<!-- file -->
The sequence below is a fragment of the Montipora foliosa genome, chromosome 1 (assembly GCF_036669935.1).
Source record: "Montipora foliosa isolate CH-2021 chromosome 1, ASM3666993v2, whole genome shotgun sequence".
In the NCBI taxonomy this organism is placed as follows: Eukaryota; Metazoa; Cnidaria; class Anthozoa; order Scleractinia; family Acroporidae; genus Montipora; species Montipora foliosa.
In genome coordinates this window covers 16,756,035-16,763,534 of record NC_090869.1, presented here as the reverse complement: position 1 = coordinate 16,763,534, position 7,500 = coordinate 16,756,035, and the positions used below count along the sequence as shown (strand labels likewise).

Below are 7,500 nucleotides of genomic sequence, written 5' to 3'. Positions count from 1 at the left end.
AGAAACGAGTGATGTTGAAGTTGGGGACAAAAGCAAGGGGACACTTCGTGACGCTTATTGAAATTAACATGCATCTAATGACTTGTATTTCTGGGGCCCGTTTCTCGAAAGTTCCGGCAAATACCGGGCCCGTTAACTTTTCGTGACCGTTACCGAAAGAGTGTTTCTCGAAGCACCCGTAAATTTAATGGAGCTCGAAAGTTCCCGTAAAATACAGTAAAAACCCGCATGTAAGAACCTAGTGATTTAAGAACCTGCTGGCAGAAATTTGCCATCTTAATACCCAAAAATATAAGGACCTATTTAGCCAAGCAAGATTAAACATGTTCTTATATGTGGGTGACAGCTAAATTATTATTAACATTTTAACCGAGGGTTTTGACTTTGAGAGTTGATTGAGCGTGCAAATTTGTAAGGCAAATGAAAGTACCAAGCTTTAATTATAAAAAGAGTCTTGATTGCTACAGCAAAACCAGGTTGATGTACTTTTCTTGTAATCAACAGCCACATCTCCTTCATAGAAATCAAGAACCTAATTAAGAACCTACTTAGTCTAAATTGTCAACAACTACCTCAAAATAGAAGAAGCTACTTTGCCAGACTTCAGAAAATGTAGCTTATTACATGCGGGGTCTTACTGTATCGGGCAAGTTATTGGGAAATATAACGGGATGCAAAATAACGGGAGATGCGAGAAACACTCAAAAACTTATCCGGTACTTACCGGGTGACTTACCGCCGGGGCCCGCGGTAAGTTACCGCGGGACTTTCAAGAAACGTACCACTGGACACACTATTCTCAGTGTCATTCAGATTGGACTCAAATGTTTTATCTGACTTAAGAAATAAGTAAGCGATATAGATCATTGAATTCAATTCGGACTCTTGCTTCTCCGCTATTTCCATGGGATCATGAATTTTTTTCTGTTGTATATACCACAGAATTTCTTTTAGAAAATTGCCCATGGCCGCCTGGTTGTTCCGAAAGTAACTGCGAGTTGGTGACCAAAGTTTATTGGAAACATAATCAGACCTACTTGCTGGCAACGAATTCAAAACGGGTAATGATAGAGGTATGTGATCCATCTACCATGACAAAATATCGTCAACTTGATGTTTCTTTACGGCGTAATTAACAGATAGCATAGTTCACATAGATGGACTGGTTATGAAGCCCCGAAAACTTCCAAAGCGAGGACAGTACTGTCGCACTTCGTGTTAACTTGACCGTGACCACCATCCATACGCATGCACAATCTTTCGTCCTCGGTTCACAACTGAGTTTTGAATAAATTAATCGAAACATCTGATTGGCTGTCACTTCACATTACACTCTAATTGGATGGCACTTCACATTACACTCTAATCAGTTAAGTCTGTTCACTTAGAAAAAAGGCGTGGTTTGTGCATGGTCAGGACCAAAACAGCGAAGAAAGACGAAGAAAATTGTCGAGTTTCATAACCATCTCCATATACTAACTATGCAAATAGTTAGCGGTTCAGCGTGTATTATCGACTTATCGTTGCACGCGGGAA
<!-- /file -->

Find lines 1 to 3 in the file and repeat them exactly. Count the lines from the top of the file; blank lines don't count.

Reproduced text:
The sequence below is a fragment of the Montipora foliosa genome, chromosome 1 (assembly GCF_036669935.1).
Source record: "Montipora foliosa isolate CH-2021 chromosome 1, ASM3666993v2, whole genome shotgun sequence".
In the NCBI taxonomy this organism is placed as follows: Eukaryota; Metazoa; Cnidaria; class Anthozoa; order Scleractinia; family Acroporidae; genus Montipora; species Montipora foliosa.